A similar pressure-sensitive adhesive tape was prepared with the blend of product A and benzoyl peroxide except that the coated kraft paper was held at 220 1:. for 15 minutes to react the ingredients. This tape remained firmly adhered to a glass plate after more than 24 hours immersion in toluene.

Example Il A mixture of 104 parts by weight of distilled water, B parts of a 28% solution of alkylated aryl polyether sodium sulfonate (Triton X-200), 95.5 parts of isooctyl acrylate, 4.5 parts of acrylic acid, and 0.08 part of tertiary dodecyl mercaptan was purged well with nitrogen and brought to 30 C. with agitation. There was then added 0.2 part of potassium persulfate and 0.067 part of sodium bisuliite. Polymerization proceeded rapidly with evolution of heat. The polymer was recovered from the emulsion, dried and dissolved in a mixture of 80 parts heptane and 20 parts propyl alcohol to a coatablc viscosity to provide a product referred to herein as product B.

Product B was coated in a. thin layer on transparent cellophane film having a low adhesion backsize and dried at 220 F. for 15 minutes to provide transparent pressure-sensitive adhesive tape of excellent quality, save for the relatively poor resistance of its adhesive to solvents.

Another batch of product B was mixed with 1.5% of cumene hydroperoxide based on solids weight, and the mixture was coated in a thin layer on the cellophane film and then heated for 15 minutes at 220 F. to insolubilize the adhesive. This tape product possessed virtually identical qualities of adhesion, cohesion, stretchiness and elasticity as compared to that obtained with unmodified product B and in addition exhibited good resistance to the organic solvents listed in Example l..

Example iii.

A pressure-sensitive adhesive tape was prepared by coating the copolymer of 96.3 parts of isooctyl acrylate and 3.7 parts of acrylamide on backsized cellophane film following the procedure outlined in Example l.

A second adhesive tape was prepared by the same procedure and with the same materials except that 1.5% benzoyl peroxide based on total solids was added to the coating solution.

These adhesive tapes after being dried at 22.1 F. for l5 minutes were tested for resistance to the solvents used in Example l by wiping each with swabs soaked with such solvents. The adhesive of the rst tape showed only slight solvent-resistance and was drawn out into strings when the swabs were drawn away whereas the heat-reacted product of the acrylate copolymer and benzoyl peroxide showed good resistance to these solvents.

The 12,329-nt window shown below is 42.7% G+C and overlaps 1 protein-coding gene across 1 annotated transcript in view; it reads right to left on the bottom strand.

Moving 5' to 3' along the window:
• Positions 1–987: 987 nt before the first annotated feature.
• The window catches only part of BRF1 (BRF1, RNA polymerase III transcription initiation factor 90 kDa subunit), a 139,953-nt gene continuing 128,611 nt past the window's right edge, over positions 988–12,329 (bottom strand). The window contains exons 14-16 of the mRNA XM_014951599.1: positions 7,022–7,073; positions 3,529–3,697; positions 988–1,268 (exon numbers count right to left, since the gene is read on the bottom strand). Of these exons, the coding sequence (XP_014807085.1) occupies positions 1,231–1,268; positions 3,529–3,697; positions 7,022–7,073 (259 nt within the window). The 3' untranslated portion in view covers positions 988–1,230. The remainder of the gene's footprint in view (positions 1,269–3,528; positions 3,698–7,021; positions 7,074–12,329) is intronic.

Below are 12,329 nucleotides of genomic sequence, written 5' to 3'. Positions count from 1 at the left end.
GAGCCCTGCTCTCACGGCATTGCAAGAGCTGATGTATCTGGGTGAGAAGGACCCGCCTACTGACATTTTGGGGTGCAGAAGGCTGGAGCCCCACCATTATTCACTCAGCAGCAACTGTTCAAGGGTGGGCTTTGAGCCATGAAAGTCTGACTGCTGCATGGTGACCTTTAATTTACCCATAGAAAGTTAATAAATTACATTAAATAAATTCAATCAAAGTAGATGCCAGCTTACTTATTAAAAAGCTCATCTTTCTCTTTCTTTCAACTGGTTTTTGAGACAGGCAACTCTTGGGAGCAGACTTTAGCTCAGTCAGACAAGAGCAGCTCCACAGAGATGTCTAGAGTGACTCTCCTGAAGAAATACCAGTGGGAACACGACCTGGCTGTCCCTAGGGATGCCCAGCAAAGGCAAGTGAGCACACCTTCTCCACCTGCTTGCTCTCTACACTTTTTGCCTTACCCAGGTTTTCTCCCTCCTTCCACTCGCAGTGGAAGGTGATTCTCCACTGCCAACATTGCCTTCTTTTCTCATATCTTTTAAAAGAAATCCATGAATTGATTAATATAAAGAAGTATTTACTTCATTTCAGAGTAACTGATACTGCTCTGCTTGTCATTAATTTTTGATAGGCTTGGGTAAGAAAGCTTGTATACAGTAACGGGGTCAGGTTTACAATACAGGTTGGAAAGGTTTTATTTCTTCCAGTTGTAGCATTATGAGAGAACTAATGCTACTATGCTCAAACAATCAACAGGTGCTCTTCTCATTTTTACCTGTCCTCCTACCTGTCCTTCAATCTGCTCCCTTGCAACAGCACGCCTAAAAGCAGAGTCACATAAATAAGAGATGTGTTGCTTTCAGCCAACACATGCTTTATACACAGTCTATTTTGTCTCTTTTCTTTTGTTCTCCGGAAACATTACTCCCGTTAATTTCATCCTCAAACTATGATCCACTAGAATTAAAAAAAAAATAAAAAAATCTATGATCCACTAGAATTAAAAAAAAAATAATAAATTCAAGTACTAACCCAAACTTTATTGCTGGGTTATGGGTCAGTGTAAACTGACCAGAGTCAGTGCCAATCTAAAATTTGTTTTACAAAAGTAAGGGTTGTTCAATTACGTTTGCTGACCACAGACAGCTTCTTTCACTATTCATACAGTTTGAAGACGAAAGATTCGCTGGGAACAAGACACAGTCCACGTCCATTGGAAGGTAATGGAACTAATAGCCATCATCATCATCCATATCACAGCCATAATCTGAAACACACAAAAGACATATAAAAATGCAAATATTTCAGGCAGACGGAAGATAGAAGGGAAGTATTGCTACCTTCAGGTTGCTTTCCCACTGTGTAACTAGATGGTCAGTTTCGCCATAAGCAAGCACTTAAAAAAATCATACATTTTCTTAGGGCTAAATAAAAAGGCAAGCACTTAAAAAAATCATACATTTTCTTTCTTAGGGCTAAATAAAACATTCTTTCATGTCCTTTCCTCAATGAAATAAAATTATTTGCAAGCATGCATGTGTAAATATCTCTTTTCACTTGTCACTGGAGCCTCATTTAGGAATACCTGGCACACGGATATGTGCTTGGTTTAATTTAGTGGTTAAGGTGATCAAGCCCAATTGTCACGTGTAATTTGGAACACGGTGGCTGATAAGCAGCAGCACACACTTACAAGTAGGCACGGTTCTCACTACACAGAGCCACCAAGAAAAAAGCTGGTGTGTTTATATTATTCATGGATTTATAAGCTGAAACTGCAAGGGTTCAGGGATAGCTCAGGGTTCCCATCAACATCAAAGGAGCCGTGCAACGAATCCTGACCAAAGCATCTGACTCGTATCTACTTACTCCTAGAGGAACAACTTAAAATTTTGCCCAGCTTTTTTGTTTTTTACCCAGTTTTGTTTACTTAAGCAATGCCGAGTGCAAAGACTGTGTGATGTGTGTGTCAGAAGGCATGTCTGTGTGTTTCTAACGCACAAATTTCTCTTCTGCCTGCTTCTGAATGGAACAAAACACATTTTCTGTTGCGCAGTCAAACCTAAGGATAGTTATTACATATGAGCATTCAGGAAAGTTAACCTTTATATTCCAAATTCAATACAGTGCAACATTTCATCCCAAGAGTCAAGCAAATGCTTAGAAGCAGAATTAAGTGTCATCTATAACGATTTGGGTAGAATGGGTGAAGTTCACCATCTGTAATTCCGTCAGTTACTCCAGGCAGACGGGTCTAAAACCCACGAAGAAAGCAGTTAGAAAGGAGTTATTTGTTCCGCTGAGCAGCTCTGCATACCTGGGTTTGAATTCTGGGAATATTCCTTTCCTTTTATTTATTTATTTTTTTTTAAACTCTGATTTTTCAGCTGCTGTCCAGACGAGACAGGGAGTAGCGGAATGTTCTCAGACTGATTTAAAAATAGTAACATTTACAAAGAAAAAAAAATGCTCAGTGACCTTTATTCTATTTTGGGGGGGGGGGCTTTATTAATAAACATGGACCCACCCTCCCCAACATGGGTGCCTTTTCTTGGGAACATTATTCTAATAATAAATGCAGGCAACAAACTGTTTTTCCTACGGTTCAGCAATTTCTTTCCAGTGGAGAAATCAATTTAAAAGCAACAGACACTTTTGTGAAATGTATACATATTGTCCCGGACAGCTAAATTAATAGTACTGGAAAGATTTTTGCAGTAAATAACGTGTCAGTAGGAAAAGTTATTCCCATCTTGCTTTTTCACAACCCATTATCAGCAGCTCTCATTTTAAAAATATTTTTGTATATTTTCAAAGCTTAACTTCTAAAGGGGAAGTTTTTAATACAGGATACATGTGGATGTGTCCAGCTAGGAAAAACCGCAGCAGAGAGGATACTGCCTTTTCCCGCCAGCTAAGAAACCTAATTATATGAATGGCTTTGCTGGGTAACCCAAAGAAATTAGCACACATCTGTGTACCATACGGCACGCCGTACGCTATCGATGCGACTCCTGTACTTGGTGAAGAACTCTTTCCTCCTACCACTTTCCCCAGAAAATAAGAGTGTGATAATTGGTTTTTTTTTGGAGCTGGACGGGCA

Example l V Pressure-sensitive adhesive tapes prepared with the copolymer of 95 parts ndecyl acrylate and 5 parts acrylic acid as in Example I, one with and one without an added 1.5% benzoyl peroxide, were tested with the organic solvents listed in Example I. The adhesive of the tape containing the peroxide-reacted adhesive was found to be substantially resistant to the solvents while the other adhesive was not.

Example l/ A copolymer of parts of commercial fusel oil acrylate with 10 parts of acrylic acid was prepared by the methods of Example l, and 3% of cumene hydroperoxide was added to the coating solution. On coating on backsized cellophane and curing for 15 minutes at 22.0 F., the resultant adhesive had excellent properties, and was not affected by methyl ethyl ketone when subjectcd to the solven'tresistance test described in Example l. To the opposite effect, a control sample prepared without the cumene hydroperoxide was to a large extent soluble in the same solvent.

Commercial fusel oil has a variable composition lying within the approximate limits of 55-8050 primary amyl alcohols, l5-45% primary butyl alcohols, and 0-5% npropyl alcohol, as determined by analysis, and the fusel oil acrylate ester as used in this example is a mixture of the acrylic acid esters of these alcohols within the proportions given and having an average of slightly more than four carbon atoms per alcohol alkyl group. At least one-half of the carbon atoms of the alkyl groups of the ester molecules are in a straight chain terminating at the hydroxyl oxygen atom, a major proportion of such chains containing at least four carbon atoms.

Example VI The time required to effect a reaction between the acrylate copolymer and organic peroxide may be shortcned by means of increasing the temperature. A solution of the copolymer of parts fusel oil acrylate and 5 parts of acrylic acid, which copolymer had a viscosity of 95 centipoises at 77 F. and 37.8% solids with .9J/2% benzoyl peroxide based on the weight of the copolymer was coated on porous creped kraft paper at a thickness sufiicient both to saturate the paper and to provide a pressure-sensitive adhesive layer after evaporation of solvent. This adhesive was reacted to a substantially sol vent-resistant, pressure-sensitive state in only 2 minutes at 350 F.